Les Vampires (Kino), Louis Feuillade’s mad serialized tale of a master criminal organization that robs, kidnaps, and murders their way through Parisian society, is a strange and wonderful masterpiece of 1914 cinema. The Vampires of the title are bloodsuckers only in the metaphorical sense. They’re a Masonic criminal conspiracy that intrepid reporter Philip Gueraude (Édouard Mathé) vows to expose. He outlives a succession of Vampire Grand Masters but the grand dame of all femmes fatales, the slinky, sinister Irma Vep (French icon Musidora in a body stocking and black mask), eludes him.
It’s easy to see why the surrealists embraced Feuillade’s mad serialized tale. Spiced with sudden revelations and unexpected humor, the pulp plots of his episodic adventure are less mystery than chaotic thriller where nothing is as it seems and anything goes. When Philip discover and opens the hidden compartment above his bed, his pride turns to shock when he finds a severed head inside. And that’s just the beginning of this heady mix of secret passages, poison pen letters (with real poison pens!), disappearing bodies, and disguises galore.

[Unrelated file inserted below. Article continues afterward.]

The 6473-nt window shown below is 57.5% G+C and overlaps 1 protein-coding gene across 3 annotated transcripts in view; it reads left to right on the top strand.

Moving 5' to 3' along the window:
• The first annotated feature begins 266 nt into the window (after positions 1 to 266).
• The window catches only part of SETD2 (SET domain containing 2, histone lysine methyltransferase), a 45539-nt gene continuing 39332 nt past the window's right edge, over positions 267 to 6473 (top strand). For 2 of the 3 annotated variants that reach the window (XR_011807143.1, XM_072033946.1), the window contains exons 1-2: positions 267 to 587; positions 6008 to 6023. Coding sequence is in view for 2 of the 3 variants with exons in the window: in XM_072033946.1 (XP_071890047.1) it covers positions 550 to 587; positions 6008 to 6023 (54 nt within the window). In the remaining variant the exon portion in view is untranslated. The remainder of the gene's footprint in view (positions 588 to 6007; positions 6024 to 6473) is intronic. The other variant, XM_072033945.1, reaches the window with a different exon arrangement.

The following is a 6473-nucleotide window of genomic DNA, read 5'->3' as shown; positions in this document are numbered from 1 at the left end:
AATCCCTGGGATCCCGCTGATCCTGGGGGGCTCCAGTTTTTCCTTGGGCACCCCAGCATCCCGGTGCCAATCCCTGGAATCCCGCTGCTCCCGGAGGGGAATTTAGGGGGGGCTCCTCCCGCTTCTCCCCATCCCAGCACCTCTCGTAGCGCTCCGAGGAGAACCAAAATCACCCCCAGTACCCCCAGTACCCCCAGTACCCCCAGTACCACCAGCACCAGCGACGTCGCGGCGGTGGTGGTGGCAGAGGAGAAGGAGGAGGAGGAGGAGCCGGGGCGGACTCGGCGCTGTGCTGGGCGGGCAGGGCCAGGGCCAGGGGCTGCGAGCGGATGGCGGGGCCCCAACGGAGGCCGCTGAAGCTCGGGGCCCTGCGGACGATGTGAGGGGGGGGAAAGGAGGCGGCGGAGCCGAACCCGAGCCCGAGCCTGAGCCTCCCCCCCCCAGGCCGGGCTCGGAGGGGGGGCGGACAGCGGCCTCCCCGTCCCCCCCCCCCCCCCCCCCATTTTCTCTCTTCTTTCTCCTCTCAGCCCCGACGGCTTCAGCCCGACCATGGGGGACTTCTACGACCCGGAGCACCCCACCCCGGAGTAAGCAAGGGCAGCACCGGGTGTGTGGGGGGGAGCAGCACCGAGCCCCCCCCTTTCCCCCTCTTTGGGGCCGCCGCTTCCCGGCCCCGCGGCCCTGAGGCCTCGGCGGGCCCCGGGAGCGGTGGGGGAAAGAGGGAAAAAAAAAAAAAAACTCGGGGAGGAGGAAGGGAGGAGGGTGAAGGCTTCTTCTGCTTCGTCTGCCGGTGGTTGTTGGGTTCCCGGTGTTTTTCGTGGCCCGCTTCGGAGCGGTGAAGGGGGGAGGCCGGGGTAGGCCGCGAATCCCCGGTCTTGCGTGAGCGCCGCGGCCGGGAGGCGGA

While D.W. Griffith was changing the face of American cinema with his editing, Feuillade took a different approach. He emphasized tableaux scenes played out in single takes, with little camera movement (apart from mounting it in cars during escapes and chase scenes) or edits within scenes — there are few close-ups and almost no crosscutting here — yet he gives the film a dynamic energy with his compositions and choreography and inventive imagery. The energy is created through staging, character movement, and surprise revelations, directing the audience’s attention within the frame and setting the rhythm of the film through its internal movement. The style makes the film even more mad: you can’t take anything at face value. Watching the well-ordered world turn upside down in a single shot makes the experience even more shocking.